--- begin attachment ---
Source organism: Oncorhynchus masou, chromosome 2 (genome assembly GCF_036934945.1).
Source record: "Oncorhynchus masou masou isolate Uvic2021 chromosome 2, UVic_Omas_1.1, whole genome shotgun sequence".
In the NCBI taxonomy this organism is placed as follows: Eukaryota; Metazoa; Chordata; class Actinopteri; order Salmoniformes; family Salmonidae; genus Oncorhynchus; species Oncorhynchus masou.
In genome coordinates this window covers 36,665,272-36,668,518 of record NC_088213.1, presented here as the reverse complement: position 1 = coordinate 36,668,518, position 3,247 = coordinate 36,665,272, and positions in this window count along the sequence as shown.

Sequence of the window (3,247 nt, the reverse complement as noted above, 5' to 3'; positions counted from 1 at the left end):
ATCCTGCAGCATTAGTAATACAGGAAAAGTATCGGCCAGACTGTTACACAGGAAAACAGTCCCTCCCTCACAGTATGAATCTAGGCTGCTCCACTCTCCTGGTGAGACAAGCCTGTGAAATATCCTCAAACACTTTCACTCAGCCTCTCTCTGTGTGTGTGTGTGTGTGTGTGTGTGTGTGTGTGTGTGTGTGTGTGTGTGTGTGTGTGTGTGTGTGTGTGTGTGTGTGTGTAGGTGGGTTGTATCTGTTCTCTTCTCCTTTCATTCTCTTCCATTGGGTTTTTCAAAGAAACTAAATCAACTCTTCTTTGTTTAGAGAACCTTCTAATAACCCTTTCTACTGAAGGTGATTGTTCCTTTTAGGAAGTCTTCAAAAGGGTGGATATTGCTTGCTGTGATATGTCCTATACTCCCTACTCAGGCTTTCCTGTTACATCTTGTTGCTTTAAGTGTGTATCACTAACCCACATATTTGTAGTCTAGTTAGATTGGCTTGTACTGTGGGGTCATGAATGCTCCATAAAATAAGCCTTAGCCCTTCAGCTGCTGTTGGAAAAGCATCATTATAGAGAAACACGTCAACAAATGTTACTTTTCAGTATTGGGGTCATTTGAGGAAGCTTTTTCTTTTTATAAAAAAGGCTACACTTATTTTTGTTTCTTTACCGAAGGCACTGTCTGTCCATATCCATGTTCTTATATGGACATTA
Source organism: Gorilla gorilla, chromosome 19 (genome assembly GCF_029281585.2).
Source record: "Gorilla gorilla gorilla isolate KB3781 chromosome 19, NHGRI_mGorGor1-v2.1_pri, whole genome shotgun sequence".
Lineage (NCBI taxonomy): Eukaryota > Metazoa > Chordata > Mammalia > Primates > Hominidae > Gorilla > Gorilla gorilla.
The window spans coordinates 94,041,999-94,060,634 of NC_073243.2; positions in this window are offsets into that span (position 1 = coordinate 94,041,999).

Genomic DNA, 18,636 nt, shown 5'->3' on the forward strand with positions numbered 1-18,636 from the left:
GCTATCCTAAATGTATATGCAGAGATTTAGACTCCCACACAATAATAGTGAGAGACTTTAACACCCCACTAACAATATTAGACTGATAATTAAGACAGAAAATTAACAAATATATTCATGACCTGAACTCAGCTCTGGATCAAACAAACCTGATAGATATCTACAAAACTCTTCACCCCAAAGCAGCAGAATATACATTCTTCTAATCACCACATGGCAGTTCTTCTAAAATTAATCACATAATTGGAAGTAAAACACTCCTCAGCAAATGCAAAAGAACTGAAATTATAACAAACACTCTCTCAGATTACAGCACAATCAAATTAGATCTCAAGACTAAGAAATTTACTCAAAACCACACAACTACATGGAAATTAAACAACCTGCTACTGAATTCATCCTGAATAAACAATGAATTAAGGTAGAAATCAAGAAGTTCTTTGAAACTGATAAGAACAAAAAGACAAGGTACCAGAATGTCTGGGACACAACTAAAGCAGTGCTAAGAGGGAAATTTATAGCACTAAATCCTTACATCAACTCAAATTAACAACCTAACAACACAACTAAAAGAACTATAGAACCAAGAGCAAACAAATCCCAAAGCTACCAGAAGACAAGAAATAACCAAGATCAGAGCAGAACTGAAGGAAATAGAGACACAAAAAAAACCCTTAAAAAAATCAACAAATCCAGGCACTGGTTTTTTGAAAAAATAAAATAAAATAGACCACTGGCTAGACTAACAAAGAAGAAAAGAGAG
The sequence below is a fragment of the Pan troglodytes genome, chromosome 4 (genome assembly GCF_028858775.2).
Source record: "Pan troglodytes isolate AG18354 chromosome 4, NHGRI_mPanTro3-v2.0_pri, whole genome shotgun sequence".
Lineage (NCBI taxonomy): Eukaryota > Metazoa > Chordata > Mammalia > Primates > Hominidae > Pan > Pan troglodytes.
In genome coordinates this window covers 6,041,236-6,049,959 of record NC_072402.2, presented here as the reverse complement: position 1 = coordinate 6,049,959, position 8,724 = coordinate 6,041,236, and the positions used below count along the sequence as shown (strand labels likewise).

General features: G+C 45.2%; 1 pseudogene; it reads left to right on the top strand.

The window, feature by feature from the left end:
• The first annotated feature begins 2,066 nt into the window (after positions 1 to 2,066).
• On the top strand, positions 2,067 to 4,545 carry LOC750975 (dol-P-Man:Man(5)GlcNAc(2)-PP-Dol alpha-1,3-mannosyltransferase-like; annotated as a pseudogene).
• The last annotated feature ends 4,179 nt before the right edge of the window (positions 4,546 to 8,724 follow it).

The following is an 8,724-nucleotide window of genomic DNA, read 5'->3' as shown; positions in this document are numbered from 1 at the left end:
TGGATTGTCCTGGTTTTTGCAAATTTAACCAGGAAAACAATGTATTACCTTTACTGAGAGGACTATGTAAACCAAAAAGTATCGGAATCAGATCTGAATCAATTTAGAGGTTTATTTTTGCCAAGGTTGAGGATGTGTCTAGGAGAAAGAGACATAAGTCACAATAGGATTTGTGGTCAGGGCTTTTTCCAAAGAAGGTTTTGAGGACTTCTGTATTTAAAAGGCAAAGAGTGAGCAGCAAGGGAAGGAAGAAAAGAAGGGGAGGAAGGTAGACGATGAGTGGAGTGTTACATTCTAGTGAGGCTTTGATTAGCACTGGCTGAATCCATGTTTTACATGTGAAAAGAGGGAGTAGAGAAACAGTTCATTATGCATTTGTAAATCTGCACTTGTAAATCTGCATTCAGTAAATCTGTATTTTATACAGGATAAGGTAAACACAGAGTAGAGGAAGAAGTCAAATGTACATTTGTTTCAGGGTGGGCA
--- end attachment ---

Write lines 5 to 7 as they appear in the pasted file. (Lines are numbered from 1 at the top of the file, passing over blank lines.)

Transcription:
Sequence of the window (3,247 nt, the reverse complement as noted above, 5' to 3'; positions counted from 1 at the left end):
ATCCTGCAGCATTAGTAATACAGGAAAAGTATCGGCCAGACTGTTACACAGGAAAACAGTCCCTCCCTCACAGTATGAATCTAGGCTGCTCCACTCTCCTGGTGAGACAAGCCTGTGAAATATCCTCAAACACTTTCACTCAGCCTCTCTCTGTGTGTGTGTGTGTGTGTGTGTGTGTGTGTGTGTGTGTGTGTGTGTGTGTGTGTGTGTGTGTGTGTGTGTGTGTGTGTGTAGGTGGGTTGTATCTGTTCTCTTCTCCTTTCATTCTCTTCCATTGGGTTTTTCAAAGAAACTAAATCAACTCTTCTTTGTTTAGAGAACCTTCTAATAACCCTTTCTACTGAAGGTGATTGTTCCTTTTAGGAAGTCTTCAAAAGGGTGGATATTGCTTGCTGTGATATGTCCTATACTCCCTACTCAGGCTTTCCTGTTACATCTTGTTGCTTTAAGTGTGTATCACTAACCCACATATTTGTAGTCTAGTTAGATTGGCTTGTACTGTGGGGTCATGAATGCTCCATAAAATAAGCCTTAGCCCTTCAGCTGCTGTTGGAAAAGCATCATTATAGAGAAACACGTCAACAAATGTTACTTTTCAGTATTGGGGTCATTTGAGGAAGCTTTTTCTTTTTATAAAAAAGGCTACACTTATTTTTGTTTCTTTACCGAAGGCACTGTCTGTCCATATCCATGTTCTTATATGGACATTA
Source organism: Gorilla gorilla, chromosome 19 (genome assembly GCF_029281585.2).